Ice Cube Skips Out On ‘Good Morning America’ Due To George Floyd’s Murder
On Thursday (May 28), Ice Cube took to Twitter to announce that he would not be appearing on Good Morning America due to the murder of George Floyd.
“I apologize to everyone expecting to see me on Good Morning America today, but after the events in Minnesota with George Floyd, I’m in no mood to tell America, good morning,” Ice Cube tweeted.
“You could’ve used that platform to bring more awareness to it and also make a statement that needs to be made… nonetheless we all cope differently so I’m not faulting you for it.. cope the way you need to,” a fan responded to the rapper.
“I’m done talking. These people know right from wrong and they obviously don’t care. So what we talking about?” the rapper and filmmaker replied.
On Wednesday evening (May 27), the rap star tweeted, “Most kids are taught that Monsters are fake, but some kids know that Monsters are real…,” along with artwork that portrayed a police officer as a monster.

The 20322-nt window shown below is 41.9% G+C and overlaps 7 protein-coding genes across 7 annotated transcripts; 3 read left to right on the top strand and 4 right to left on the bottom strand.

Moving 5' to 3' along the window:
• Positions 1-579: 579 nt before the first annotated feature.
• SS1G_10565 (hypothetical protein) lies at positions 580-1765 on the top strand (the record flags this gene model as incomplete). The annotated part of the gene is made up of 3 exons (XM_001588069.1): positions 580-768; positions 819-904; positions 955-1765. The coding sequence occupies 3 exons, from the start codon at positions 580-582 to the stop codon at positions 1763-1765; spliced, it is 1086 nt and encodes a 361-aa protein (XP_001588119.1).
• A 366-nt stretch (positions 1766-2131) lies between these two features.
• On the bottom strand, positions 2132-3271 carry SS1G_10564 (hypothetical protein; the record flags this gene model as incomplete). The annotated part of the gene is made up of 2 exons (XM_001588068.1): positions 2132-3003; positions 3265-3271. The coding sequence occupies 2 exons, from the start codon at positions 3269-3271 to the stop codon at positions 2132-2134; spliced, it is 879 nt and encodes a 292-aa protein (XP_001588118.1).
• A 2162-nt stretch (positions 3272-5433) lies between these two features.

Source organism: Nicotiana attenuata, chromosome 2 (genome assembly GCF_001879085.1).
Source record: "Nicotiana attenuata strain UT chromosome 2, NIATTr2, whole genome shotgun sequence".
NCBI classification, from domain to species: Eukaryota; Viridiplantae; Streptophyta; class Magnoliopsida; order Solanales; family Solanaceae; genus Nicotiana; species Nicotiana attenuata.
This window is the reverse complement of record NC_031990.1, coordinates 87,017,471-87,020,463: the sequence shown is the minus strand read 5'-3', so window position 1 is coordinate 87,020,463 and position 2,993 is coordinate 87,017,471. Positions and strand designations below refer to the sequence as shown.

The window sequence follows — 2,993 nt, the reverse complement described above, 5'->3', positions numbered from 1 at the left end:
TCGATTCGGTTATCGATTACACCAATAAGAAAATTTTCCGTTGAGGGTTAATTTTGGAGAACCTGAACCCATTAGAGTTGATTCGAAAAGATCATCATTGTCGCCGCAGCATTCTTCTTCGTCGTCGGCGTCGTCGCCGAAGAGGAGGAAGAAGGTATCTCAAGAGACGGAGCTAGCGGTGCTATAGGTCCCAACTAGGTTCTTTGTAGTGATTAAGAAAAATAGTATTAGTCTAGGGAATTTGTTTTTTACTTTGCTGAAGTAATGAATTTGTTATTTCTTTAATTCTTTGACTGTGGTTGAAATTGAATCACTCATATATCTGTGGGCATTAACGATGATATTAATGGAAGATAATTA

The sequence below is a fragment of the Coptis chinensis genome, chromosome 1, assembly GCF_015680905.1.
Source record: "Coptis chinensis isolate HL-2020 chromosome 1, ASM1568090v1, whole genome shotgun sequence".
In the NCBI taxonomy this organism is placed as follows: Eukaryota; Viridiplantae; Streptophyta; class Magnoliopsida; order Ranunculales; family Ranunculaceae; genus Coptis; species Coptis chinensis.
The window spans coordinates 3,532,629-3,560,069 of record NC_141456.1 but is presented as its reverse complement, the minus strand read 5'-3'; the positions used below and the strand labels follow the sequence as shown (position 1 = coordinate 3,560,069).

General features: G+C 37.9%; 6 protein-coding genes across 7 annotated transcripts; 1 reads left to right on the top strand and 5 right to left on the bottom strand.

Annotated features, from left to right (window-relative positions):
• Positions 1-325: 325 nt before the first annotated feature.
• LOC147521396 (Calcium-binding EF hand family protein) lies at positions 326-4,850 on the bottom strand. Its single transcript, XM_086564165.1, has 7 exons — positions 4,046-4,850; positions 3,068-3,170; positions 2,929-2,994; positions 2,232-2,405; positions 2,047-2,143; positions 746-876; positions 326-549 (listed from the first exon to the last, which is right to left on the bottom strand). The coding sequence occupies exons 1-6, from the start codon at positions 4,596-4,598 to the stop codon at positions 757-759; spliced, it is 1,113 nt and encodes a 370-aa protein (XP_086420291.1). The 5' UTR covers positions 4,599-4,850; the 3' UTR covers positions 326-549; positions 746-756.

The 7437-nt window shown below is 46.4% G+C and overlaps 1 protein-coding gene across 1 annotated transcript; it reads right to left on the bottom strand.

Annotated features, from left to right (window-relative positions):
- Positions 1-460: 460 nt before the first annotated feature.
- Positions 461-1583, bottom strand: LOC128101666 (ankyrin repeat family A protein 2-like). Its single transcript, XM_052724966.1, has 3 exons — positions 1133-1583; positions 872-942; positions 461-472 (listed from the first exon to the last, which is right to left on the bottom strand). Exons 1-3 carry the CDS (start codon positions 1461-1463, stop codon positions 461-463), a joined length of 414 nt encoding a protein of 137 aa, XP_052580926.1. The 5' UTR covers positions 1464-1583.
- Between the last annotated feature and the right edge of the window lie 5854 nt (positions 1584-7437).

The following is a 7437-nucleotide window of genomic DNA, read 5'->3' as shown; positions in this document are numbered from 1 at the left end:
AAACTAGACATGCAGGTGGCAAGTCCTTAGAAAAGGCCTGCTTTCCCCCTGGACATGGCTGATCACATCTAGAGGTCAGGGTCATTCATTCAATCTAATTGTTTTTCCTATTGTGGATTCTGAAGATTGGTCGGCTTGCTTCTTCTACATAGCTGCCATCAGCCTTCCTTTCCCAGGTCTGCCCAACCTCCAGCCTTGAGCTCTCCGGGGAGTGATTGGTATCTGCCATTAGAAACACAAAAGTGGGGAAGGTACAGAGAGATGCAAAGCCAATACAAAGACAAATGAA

The West Coast Warlord isn’t the only celebrity who has spoken out regarding Floyd’s killing. As we previously reported, other celebrities, including Keke Wyatt, Chloe x Halle, and Aoki Lee Simmons have also taken to social media to express their sentiments regarding the incident that has some of the people of Minneapolis, MN and beyond in an uproar.
On Monday (May 25), Floyd, 46 was killed by police in Minneapolis, which echoes the murder of Eric Garner, a black man who died being arrested in New York City in 2014.
The FBI is slated to investigate the incident that took place. According to Minnesota police, Floyd had been working providing security at a restaurant, and he died after a “medical incident” in a “police interaction”.
On Tuesday (May 26), Minneapolis Mayor Jacob Frey confirmed the four police officers involved in the murder of Floyd had been “terminated.”
“This is the right call,” Frey tweeted. Frey described the killing as “completely and utterly messed up,” at an earlier press conference.
“I believe what I saw and what I saw is wrong on every level,” Frey said. “Being black in America should not be a death sentence.”